She shares that what she finds interesting is that this type of “adventure” continues to go on.
The IT team is only relevant if we can innovate
“Who would have thought in 2019, we [would be] looking at a world where the internet is so pervasive in our lives?”
“Who would think we would be connected all the time in this highly mobile and cloud-enabled world? We certainly did not imagine that. But the reality is what we built and what we did back then was great for then, but it has kind of outgrown what we need today.”
Canepa adds that, “We have new challenges. We are going into uncharted territory.”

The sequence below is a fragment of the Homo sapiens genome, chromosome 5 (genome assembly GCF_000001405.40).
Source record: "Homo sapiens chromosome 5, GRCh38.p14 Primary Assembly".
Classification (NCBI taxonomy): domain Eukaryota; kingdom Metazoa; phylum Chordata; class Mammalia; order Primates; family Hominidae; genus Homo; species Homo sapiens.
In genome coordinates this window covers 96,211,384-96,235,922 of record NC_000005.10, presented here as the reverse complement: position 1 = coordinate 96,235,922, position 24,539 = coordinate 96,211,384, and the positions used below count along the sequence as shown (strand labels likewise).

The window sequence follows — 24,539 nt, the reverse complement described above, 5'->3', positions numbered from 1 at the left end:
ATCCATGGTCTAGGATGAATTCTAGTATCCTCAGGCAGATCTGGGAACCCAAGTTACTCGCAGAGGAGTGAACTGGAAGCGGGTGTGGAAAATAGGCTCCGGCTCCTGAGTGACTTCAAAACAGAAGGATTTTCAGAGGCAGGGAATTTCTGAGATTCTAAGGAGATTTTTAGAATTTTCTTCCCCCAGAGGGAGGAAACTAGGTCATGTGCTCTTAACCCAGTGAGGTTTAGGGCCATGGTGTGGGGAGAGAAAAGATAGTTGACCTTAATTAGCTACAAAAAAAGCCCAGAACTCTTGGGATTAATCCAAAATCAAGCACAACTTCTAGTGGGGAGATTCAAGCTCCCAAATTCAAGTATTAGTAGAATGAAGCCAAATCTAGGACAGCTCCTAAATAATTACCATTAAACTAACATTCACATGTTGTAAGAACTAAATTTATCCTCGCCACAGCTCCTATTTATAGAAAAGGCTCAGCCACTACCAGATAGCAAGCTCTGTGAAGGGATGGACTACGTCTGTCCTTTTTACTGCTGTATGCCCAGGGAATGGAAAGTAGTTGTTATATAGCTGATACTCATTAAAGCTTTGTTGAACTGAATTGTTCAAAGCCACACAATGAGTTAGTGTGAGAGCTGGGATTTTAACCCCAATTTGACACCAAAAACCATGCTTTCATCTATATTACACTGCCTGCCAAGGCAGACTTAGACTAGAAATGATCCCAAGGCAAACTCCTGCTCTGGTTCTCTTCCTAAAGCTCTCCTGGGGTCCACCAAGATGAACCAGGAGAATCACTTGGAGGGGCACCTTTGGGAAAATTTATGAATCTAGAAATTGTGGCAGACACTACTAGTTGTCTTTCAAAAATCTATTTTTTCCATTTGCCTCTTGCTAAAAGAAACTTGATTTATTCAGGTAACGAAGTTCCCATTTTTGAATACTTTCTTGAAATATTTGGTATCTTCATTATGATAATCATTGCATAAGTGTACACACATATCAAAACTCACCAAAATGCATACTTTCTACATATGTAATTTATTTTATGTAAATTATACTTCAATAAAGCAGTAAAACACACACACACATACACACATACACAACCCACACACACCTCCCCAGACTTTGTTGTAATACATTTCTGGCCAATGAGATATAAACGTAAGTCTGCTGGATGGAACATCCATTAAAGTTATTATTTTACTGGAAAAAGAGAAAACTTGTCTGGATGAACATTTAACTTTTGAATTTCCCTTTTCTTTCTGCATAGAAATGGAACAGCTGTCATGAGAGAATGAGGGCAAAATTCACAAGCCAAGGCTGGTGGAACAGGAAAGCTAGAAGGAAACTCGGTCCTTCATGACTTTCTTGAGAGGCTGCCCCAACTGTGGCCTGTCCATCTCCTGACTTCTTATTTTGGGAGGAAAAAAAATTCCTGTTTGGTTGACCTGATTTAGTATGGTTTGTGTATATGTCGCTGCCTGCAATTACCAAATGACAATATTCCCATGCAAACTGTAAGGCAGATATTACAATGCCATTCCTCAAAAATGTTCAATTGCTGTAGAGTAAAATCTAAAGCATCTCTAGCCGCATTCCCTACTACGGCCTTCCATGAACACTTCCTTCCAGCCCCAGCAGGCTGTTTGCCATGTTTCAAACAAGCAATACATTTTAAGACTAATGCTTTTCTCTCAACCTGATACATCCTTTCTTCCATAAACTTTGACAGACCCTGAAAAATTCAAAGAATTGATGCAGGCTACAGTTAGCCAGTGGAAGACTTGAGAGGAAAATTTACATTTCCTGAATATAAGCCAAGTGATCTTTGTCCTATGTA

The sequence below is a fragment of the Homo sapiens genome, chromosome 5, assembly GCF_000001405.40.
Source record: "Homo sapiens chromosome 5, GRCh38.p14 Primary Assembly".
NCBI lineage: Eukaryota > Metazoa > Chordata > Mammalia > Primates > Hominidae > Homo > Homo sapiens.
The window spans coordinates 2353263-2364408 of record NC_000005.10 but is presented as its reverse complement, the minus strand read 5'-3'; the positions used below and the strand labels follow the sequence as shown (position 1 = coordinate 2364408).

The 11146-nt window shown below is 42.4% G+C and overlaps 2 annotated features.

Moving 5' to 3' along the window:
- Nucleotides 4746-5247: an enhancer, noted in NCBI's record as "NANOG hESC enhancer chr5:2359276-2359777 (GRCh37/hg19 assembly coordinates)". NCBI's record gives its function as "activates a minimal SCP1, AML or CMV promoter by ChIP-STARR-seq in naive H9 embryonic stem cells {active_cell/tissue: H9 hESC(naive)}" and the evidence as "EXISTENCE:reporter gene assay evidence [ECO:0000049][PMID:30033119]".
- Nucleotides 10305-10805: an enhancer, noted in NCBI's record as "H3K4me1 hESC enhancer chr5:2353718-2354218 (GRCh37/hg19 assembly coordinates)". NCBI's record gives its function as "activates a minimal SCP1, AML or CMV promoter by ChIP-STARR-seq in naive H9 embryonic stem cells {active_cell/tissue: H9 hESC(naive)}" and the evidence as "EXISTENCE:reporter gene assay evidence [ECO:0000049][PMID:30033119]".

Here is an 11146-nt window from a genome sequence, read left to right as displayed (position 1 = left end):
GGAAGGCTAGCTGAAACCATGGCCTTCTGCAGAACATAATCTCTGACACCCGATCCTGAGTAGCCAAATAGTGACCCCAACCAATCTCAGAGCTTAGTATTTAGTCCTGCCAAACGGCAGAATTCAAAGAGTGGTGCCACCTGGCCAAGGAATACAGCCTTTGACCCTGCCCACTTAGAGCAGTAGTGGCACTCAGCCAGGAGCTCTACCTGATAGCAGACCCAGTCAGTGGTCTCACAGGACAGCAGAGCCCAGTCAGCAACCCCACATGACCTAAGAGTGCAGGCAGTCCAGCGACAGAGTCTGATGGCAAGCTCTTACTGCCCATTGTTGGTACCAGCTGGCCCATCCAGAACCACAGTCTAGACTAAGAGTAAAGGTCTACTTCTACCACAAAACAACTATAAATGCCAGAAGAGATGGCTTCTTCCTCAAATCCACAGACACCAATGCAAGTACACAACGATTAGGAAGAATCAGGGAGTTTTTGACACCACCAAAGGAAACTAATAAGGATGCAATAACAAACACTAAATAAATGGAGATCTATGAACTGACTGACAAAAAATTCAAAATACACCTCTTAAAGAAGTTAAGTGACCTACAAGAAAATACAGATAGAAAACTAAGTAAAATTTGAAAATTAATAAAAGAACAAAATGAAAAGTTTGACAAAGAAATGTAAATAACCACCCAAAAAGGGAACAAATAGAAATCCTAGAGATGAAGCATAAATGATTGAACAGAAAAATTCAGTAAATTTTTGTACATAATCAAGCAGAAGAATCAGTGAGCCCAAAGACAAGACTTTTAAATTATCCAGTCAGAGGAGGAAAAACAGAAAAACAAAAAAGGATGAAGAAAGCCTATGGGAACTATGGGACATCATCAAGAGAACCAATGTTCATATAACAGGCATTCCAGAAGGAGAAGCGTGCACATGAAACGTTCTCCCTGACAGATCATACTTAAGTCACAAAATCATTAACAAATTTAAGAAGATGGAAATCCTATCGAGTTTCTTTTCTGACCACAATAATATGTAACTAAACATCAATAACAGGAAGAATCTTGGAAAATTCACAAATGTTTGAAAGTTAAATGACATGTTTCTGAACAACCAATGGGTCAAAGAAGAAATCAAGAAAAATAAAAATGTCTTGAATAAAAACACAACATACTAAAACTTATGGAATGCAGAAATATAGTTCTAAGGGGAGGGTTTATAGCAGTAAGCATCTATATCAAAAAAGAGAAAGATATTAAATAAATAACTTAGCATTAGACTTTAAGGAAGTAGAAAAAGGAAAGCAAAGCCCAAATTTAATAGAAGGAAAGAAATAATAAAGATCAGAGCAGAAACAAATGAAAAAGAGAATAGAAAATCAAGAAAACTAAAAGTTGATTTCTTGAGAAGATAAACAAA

She points to a rock structure in Cairns that has been laid down by people who have walked the track before.
“When you don't have a map, it can save your life, preventing you from taking the long trail and preventing you from falling off the cliff,” she says.
“As a technology department for an IT company, we sometimes feel like we are marking the trail,” she explains.
At the recent Cisco Live in Melbourne, Canepa shares some lessons learned by her team as the technology department for an IT company.
We are going into uncharted territory
“Building and operating an IT department is not simple,” she states. “The bar keeps rising, the pace keeps accelerating.”
“The complexity becomes an orchestration nightmare for us,” she adds.
“We are stuck with trying to find a balance between innovating and running our business.”
She says unfortunately, like her, most IT budgets are not growing. “And we are expected to do more.